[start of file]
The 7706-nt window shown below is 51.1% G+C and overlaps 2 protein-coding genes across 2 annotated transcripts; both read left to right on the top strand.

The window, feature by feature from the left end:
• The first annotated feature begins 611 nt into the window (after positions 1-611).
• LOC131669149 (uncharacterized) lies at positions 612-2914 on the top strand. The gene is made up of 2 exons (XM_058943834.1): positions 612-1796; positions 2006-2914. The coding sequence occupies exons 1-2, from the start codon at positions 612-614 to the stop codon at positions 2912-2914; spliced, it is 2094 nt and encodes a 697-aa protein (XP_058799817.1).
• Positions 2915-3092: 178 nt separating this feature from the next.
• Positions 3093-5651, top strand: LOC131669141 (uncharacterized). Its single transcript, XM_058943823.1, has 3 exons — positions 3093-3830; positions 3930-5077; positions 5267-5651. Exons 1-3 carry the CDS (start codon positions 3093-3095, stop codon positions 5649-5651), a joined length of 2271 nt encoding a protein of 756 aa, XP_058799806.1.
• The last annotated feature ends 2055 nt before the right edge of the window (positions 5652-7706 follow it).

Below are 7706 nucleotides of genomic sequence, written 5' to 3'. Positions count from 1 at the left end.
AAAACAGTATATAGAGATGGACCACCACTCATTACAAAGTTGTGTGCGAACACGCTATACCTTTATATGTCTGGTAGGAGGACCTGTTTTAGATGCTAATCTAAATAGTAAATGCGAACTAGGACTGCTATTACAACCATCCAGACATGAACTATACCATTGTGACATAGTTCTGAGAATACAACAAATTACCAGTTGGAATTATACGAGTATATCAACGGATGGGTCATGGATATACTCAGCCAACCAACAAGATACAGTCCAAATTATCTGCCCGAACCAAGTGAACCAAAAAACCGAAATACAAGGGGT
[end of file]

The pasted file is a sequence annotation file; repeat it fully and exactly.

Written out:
The 7706-nt window shown below is 51.1% G+C and overlaps 2 protein-coding genes across 2 annotated transcripts; both read left to right on the top strand.

The window, feature by feature from the left end:
• The first annotated feature begins 611 nt into the window (after positions 1-611).
• LOC131669149 (uncharacterized) lies at positions 612-2914 on the top strand. The gene is made up of 2 exons (XM_058943834.1): positions 612-1796; positions 2006-2914. The coding sequence occupies exons 1-2, from the start codon at positions 612-614 to the stop codon at positions 2912-2914; spliced, it is 2094 nt and encodes a 697-aa protein (XP_058799817.1).
• Positions 2915-3092: 178 nt separating this feature from the next.
• Positions 3093-5651, top strand: LOC131669141 (uncharacterized). Its single transcript, XM_058943823.1, has 3 exons — positions 3093-3830; positions 3930-5077; positions 5267-5651. Exons 1-3 carry the CDS (start codon positions 3093-3095, stop codon positions 5649-5651), a joined length of 2271 nt encoding a protein of 756 aa, XP_058799806.1.
• The last annotated feature ends 2055 nt before the right edge of the window (positions 5652-7706 follow it).

Below are 7706 nucleotides of genomic sequence, written 5' to 3'. Positions count from 1 at the left end.
AAAACAGTATATAGAGATGGACCACCACTCATTACAAAGTTGTGTGCGAACACGCTATACCTTTATATGTCTGGTAGGAGGACCTGTTTTAGATGCTAATCTAAATAGTAAATGCGAACTAGGACTGCTATTACAACCATCCAGACATGAACTATACCATTGTGACATAGTTCTGAGAATACAACAAATTACCAGTTGGAATTATACGAGTATATCAACGGATGGGTCATGGATATACTCAGCCAACCAACAAGATACAGTCCAAATTATCTGCCCGAACCAAGTGAACCAAAAAACCGAAATACAAGGGGT